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Political Parties and the Tax Level in the American States: A Regression Discontinuity Design

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  • Leandro M. de Magalhães

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Abstract

With a regression discontinuity design I show that the partisan identity of the majority in the state House of Representatives has no causal effect on the tax level. This result goes against recent findings in the political economy literature. In the state Senate I find a significant discontinuity in the tax level, but I also find a discontinuity in the density of the forcing variable - which implies that we can not interpret the discontinuity in the Senate as a causal relation. Another contribution of the paper is to investigate under which conditions slim majorities in the American states (as opposed to close election) are appropriate for a regression discontinuity design.

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Bibliographic Info

Paper provided by Department of Economics, University of Bristol, UK in its series Bristol Economics Discussion Papers with number 11/622.

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Length: 34 pages
Date of creation: Jul 2011
Date of revision:
Handle: RePEc:bri:uobdis:11/622

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Keywords: Regression discontinuity design; Democrats; Republicans; divided government; line item veto; tax level.;

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  1. Per Pettersson-Lidbom, 2008. "Do Parties Matter for Economic Outcomes? A Regression-Discontinuity Approach," Journal of the European Economic Association, MIT Press, vol. 6(5), pages 1037-1056, 09.
  2. Imbens, Guido W. & Kalyanaraman, Karthik, 2009. "Optimal Bandwidth Choice for the Regression Discontinuity Estimator," IZA Discussion Papers 3995, Institute for the Study of Labor (IZA).
  3. Knight, Brian G., 2000. "Supermajority voting requirements for tax increases: evidence from the states," Journal of Public Economics, Elsevier, vol. 76(1), pages 41-67, April.
  4. A. Colin Cameron & Jonah B. Gelbach & Douglas L. Miller, 2008. "Bootstrap-Based Improvements for Inference with Clustered Errors," The Review of Economics and Statistics, MIT Press, vol. 90(3), pages 414-427, August.
  5. Andrew Leigh, 2007. "Estimating the Impact of Gubernatorial Partisanship on Policy Settings and Economic Outcomes: A Regression Discontinuity Approach," CEPR Discussion Papers 556, Centre for Economic Policy Research, Research School of Economics, Australian National University.
  6. Timothy Besley & Anne Case, 2003. "Political Institutions and Policy Choices: Evidence from the United States," Journal of Economic Literature, American Economic Association, vol. 41(1), pages 7-73, March.
  7. David S. Lee & Thomas Lemieux, 2009. "Regression Discontinuity Designs In Economics," Working Papers 1118, Princeton University, Department of Economics, Industrial Relations Section..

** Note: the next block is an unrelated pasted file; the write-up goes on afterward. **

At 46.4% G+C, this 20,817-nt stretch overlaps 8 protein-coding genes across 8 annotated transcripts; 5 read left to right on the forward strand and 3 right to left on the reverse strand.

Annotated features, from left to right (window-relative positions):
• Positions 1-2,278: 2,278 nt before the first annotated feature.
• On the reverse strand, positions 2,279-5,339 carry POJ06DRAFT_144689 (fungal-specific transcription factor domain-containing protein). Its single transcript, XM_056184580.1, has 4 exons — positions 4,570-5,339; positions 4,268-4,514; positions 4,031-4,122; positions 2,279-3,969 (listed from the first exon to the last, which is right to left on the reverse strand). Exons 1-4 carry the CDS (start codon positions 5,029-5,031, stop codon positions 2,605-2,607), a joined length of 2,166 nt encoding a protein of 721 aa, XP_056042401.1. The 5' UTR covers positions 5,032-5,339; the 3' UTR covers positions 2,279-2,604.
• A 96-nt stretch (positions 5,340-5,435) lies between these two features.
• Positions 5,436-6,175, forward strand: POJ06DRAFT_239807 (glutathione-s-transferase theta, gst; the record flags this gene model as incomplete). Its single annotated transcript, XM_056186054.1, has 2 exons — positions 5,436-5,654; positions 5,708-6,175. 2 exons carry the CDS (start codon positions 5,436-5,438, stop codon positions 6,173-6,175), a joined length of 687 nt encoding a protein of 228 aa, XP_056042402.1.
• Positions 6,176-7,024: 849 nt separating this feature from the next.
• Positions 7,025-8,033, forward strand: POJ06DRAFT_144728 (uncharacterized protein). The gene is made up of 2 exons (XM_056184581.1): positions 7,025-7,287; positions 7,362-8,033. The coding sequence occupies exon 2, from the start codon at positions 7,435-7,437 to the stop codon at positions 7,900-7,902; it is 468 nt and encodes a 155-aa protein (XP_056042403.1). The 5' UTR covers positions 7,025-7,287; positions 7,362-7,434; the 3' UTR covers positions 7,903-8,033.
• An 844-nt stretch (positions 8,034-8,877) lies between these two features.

8. Edward L. Glaeser & Bryce A. Ward, 2006. "Myths and Realities of American Political Geography," Harvard Institute of Economic Research Working Papers 2100, Harvard - Institute of Economic Research.
  9. Hahn, Jinyong & Todd, Petra & Van der Klaauw, Wilbert, 2001. "Identification and Estimation of Treatment Effects with a Regression-Discontinuity Design," Econometrica, Econometric Society, vol. 69(1), pages 201-09, January.
  10. Klor, Esteban F., 2006. "A positive model of overlapping income taxation in a federation of states," Journal of Public Economics, Elsevier, vol. 90(4-5), pages 703-723, May.
  11. Lee, David S., 2008. "Randomized experiments from non-random selection in U.S. House elections," Journal of Econometrics, Elsevier, vol. 142(2), pages 675-697, February.
  12. Albert Solé-Ollé & Pilar Sorribas-Navarro, 2006. "The effects of partisan alignment on the allocation of intergovernmental transfers. Differences-in-differences estimates for Spain," Working Papers 2006-09, University of Kentucky, Institute for Federalism and Intergovernmental Relations.
  13. Glaeser, Edward L. & Ward, Bryce A., 2006. "Myths and Realities of American Political Geography," Working Paper Series rwp06-007, Harvard University, John F. Kennedy School of Government.
  14. Edward L. Glaeser & Bryce A. Ward, 2006. "Myths and Realities of American Political Geography," Journal of Economic Perspectives, American Economic Association, vol. 20(2), pages 119-144, Spring.
  15. Imbens, Guido W. & Lemieux, Thomas, 2008. "Regression discontinuity designs: A guide to practice," Journal of Econometrics, Elsevier, vol. 142(2), pages 615-635, February.
  16. Bryan Caplan, 2001. "Has Leviathan Been Bound? A Theory of Imperfectly Constrained Government with Evidence from the States," Southern Economic Journal, Southern Economic Association, vol. 67(4), pages 825-847, April.
  17. Reed, W. Robert, 2006. "Democrats, republicans, and taxes: Evidence that political parties matter," Journal of Public Economics, Elsevier, vol. 90(4-5), pages 725-750, May.
  18. Fernando Ferreira & Joseph Gyourko, 2009. "Do Political Parties Matter? Evidence from U.S. Cities-super-," The Quarterly Journal of Economics, MIT Press, vol. 124(1), pages 399-422, February.
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